The solar system
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The Solar System. How did the solar system form?. The nebular theory (or accretion hypothesis) is the most widely accepted explanation. NEBULAR THEORY A nebula is an extremely large cloud of dust and gas.

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How did the solar system form
How did the solar system form?

  • The nebular theory (or accretion hypothesis) is the most widely accepted explanation.


  • A nebula is an extremely large cloud of dust and gas.

  • The nebula is unstable, and begins to collapse around different regions because of an unequal distribution of matter.

Nebular theory
Nebular Theory

  • As the nebula collapses around different areas of high mass, the gravitational attraction of these regions grows, which attracts more and more material.

  • These points where the matter collects become stars.

  • For this reason, nebulae are often called stellar nurseries.

Nebular theory1
Nebular Theory

  • As matter collects unevenly around the center, it begins the whole mass spinning. (PROTOPLANETARY DISK)

  • Most of the mass (99%) collects in the center forming the Sun.

  • The rest of the mass (1%) flattens into a spinning disk of dust and gas around the Sun.

Nebular theory2
Nebular Theory

  • Within the disk, areas of higher mass attract more and more material (accretion).

  • This accretion forms “planetessimals”, or the beginnings of planets.

Nebular theory3
Nebular Theory

  • When accretion is finished, we are left with our solar system.

The sun
The Sun

  • The Sun is the star at the center of our solar system.

    • Made mostly of hydrogen (92.1%) and helium (7.8%)

    • Nuclear fusion produces the Sun’s energy

    • About 1.3 million Earth’s could fit inside the Sun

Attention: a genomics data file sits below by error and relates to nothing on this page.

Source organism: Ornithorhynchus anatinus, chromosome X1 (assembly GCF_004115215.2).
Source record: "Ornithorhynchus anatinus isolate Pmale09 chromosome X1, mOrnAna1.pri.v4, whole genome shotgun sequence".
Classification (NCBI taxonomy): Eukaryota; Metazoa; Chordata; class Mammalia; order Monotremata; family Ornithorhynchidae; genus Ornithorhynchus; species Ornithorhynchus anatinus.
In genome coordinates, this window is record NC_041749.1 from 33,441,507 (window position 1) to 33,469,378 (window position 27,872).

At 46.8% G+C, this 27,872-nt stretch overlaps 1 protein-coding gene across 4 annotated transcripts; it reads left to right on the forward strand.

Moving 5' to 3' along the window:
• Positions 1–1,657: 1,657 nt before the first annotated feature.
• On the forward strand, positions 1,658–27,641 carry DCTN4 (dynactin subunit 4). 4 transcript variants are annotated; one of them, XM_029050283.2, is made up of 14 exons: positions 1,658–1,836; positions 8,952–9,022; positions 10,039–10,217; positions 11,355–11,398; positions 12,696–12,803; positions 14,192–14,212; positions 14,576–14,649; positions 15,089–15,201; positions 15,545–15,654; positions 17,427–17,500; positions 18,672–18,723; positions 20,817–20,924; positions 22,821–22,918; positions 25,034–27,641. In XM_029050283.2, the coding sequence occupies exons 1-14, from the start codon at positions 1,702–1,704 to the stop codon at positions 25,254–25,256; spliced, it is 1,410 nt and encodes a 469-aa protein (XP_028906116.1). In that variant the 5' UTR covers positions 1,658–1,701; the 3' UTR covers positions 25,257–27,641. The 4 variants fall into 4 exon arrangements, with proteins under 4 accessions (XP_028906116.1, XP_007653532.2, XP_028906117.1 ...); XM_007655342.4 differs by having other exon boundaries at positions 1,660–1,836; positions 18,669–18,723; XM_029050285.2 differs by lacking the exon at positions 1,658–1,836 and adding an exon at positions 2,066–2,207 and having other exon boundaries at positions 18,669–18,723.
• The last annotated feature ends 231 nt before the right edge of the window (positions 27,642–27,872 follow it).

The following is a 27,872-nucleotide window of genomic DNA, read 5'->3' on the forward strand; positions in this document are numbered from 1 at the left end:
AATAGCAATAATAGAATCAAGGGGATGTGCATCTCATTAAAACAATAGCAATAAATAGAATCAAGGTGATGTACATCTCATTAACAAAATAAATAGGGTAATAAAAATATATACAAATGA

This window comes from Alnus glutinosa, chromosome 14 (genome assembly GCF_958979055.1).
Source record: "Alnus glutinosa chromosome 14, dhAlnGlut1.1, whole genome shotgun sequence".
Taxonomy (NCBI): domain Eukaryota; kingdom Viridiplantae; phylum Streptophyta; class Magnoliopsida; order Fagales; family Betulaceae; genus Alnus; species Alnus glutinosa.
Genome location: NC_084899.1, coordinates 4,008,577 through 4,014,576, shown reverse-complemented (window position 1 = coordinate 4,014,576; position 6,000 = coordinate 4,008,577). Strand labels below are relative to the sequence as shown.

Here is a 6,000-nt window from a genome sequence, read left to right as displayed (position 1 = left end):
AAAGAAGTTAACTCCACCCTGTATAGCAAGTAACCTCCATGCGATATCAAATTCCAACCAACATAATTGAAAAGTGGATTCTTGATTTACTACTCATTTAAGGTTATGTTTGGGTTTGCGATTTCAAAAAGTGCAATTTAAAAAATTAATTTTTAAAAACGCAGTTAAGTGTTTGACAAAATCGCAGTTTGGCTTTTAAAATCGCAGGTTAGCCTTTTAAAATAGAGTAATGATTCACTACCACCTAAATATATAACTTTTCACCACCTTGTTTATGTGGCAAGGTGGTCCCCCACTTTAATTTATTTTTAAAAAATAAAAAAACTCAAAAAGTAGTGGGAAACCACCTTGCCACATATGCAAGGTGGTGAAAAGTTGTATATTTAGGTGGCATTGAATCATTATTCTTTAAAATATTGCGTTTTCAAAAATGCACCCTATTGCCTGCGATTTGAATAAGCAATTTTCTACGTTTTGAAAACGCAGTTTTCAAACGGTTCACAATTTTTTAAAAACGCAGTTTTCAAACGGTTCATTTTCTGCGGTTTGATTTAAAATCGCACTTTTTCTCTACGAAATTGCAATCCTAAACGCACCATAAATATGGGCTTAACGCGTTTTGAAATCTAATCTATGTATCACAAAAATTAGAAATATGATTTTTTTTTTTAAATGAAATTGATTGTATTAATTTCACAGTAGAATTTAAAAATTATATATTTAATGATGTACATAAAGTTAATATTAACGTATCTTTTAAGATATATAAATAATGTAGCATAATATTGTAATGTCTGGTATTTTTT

• 1.4 million km in diameter (109 times larger than Earth)

    • 5500 °C (9900 °F)


  • Law of Universal Gravitation

  • All objects with mass exert a gravitational force on the objects around them.

  • Strength of force depends on the masses of the objects and the distance between them.

  • Because of the Sun’s great mass, all other objects in the solar system orbit around it.


  • A planet:

    • Orbits the Sun

    • Has a spherical shape

    • Is significantly more massive than the objects around it

  • There are 8 planets in our solar system

    • Inner planets

    • Outer planets

Inner planets
Inner Planets

  • The four planets closest to the sun (inside the asteroid belt)

    • Mercury, Venus, Earth, Mars

  • Smaller size (than the outer planets)

  • Rocky (Terrestrial)

    • Mostly iron core

    • Solid outer crust

Outer planets
Outer Planets

  • The four planets farthest from the Sun (outside the asteroid belt)

    • Jupiter, Saturn, Uranus, Neptune

  • Larger size (than the inner planets)

    • Called “gas giants”

  • Ice and gasses

Dwarf planets
Dwarf Planets

  • Like a planet…

    • Made of rock and ice

    • Spherical shape

    • Orbits the Sun

  • But not a planet!

    • Orbits near other similarly sized objects.


  • Small, rocky objects that orbit the Sun

  • Millions found in the asteroid belt between the orbits of Mars and Jupiter

  • Between one meter and several hundred thousand meters in length

  • Usually not spherical


  • Relatively small ball of gas, dust, and ice

  • Orbits the Sun

    • Usually an extremely elliptical orbit

  • Come from outer parts of the solar system

  • Sometimes called a “shooting star”

    • NOT A STAR!!!

Measuring distances
Measuring Distances

  • Because of the great distances between objects in our solar system, we use a larger than usual measurement…

  • AU – Astronomical Unit

    • The average distance between Earth and the Sun

    • 150 million kilometers (150,000,000 km)

Geocentric model
Geocentric Model?

  • It was once believed that Earth was the center of the universe and all other objects revolved around it.

  • Geo = Earth

  • Centric = Center

Heliocentric model
Heliocentric Model

  • Helio = Sun

  • Centric = Center

  • In the 1500’s, Copernicus proposed that Earth and other planets revolve around the Sun

    • Though the Sun was later observed NOT to be the center of the universe!

  • Supported by evidence collected as technology allowed further investigation.

Planetary orbits
Planetary Orbits

  • Kepler discovered that planetary orbits are elliptical rather than circular

  • Planets move faster when they are closer to the Sun, and slower when they are farther from the Sun.

  • Sun at one focus.